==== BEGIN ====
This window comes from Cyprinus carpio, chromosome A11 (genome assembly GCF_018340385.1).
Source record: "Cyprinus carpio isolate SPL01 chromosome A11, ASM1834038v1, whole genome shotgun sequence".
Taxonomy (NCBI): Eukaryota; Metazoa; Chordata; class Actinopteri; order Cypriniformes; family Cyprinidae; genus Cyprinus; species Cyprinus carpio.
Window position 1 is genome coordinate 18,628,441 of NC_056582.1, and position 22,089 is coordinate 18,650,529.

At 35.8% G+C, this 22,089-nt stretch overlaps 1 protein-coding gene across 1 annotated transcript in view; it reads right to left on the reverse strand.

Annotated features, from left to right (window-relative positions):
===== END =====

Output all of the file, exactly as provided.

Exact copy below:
This window comes from Cyprinus carpio, chromosome A11 (genome assembly GCF_018340385.1).
Source record: "Cyprinus carpio isolate SPL01 chromosome A11, ASM1834038v1, whole genome shotgun sequence".
Taxonomy (NCBI): Eukaryota; Metazoa; Chordata; class Actinopteri; order Cypriniformes; family Cyprinidae; genus Cyprinus; species Cyprinus carpio.
Window position 1 is genome coordinate 18,628,441 of NC_056582.1, and position 22,089 is coordinate 18,650,529.

At 35.8% G+C, this 22,089-nt stretch overlaps 1 protein-coding gene across 1 annotated transcript in view; it reads right to left on the reverse strand.

Annotated features, from left to right (window-relative positions):